(Bloomberg) -- President Donald Trump’s top economic adviser said he expects the Federal Reserve to pause its interest-rate increases for “quite some time” after a possible hike later this month.

As Federal Open Market Committee members prepare to meet Dec. 18-19, “I think they’re signaling that maybe they’ll do something later this month, maybe, but that would be all for quite some time,” Larry Kudlow, director of the White House’s National Economic Council, said in an interview Friday on Bloomberg Television. “I would just add to that, that my boss Mr. Trump, that’s very much in line with his thinking.’’

The Fed has lifted borrowing costs eight times since December 2015 in a bid to keep the economy from overheating and is getting nearer to the policy setting that neither boosts nor slows growth. With this so-called neutral rate in sight, Fed officials are cautioning that further moves should continue to be gradual and dependent on incoming economic data.

For months, Trump has complained about the monetary tightening and expressed some regret that he nominated Fed Chairman Jerome Powell, who replaced Janet Yellen in February. In a speech late Thursday, Powell called the job market “very strong” and said the economy is “performing very well overall.”

A Labor Department report released earlier on Friday showed nonfarm payrolls increased by 155,000 in November, less than the 198,000 median estimate in a Bloomberg survey of economists. Average hourly earnings rose 0.2 percent from the prior month, compared with forecasts for 0.3 percent, though wages matched projections on an annual basis, up 3.1 percent for a second month.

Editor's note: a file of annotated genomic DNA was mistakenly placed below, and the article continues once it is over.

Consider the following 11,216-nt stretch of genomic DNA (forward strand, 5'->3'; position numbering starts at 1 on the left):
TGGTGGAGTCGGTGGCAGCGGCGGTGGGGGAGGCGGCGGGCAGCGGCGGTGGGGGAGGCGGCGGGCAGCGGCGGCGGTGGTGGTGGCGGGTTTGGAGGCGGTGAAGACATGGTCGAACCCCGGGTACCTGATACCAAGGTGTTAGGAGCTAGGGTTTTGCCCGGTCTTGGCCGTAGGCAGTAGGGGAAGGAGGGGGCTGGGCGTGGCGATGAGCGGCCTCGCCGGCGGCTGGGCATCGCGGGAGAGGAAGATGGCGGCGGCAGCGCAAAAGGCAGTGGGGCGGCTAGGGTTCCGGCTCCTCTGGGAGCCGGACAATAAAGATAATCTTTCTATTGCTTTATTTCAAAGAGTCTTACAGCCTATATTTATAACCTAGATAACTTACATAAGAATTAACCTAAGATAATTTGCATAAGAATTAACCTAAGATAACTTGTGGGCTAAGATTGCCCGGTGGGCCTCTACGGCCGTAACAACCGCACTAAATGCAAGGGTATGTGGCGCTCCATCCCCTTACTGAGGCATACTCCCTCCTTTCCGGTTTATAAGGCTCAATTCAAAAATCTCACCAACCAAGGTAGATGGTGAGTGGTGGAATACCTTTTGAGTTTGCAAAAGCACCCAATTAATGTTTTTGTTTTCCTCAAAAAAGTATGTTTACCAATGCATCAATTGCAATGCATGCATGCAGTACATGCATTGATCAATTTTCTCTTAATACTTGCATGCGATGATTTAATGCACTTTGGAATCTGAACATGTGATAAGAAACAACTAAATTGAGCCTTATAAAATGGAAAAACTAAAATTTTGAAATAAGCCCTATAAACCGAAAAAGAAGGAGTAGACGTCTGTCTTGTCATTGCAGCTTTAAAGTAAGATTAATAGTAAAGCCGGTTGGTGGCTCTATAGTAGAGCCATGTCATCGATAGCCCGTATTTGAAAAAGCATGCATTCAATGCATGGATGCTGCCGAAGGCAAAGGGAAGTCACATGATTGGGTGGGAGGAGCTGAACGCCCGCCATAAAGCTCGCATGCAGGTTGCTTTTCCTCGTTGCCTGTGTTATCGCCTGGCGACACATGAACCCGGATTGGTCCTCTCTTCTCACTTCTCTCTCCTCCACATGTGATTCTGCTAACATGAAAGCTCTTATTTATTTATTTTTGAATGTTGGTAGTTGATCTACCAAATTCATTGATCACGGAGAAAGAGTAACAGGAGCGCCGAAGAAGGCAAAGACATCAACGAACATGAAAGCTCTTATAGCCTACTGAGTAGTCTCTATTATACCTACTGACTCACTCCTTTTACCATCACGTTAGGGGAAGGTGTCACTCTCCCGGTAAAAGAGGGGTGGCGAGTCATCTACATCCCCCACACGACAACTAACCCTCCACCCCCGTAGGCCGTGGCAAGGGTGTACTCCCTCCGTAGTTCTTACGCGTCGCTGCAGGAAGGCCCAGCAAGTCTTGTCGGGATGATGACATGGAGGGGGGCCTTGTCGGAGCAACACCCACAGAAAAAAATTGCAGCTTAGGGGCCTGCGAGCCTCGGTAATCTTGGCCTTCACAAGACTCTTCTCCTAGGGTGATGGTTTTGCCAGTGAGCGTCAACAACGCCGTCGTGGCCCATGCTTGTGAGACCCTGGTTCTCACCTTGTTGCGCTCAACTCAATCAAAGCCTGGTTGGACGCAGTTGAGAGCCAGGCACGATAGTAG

Kudlow’s views on a Fed pause are aligned with the signals in financial markets, where trading in federal funds futures show expectations for 2019 rate increases have fallen to less than one. In the interview, Kudlow said Fed officials seem to be saying the U.S. has strong economic growth that’s not inflationary.

While the president respects the central bank’s independence, “he has been suggested for a while that the Fed should not be too tight,” Kudlow said. “Looks like the Fed, on its own making its own decisions based on their data read, it looks like they’re coming to the same conclusion.”

To contact the reporters on this story: Jonathan Ferro in London at jferro10@bloomberg.net;Brendan Murray in Washington at brmurray@bloomberg.net

To contact the editor responsible for this story: Alister Bull at abull7@bloomberg.net

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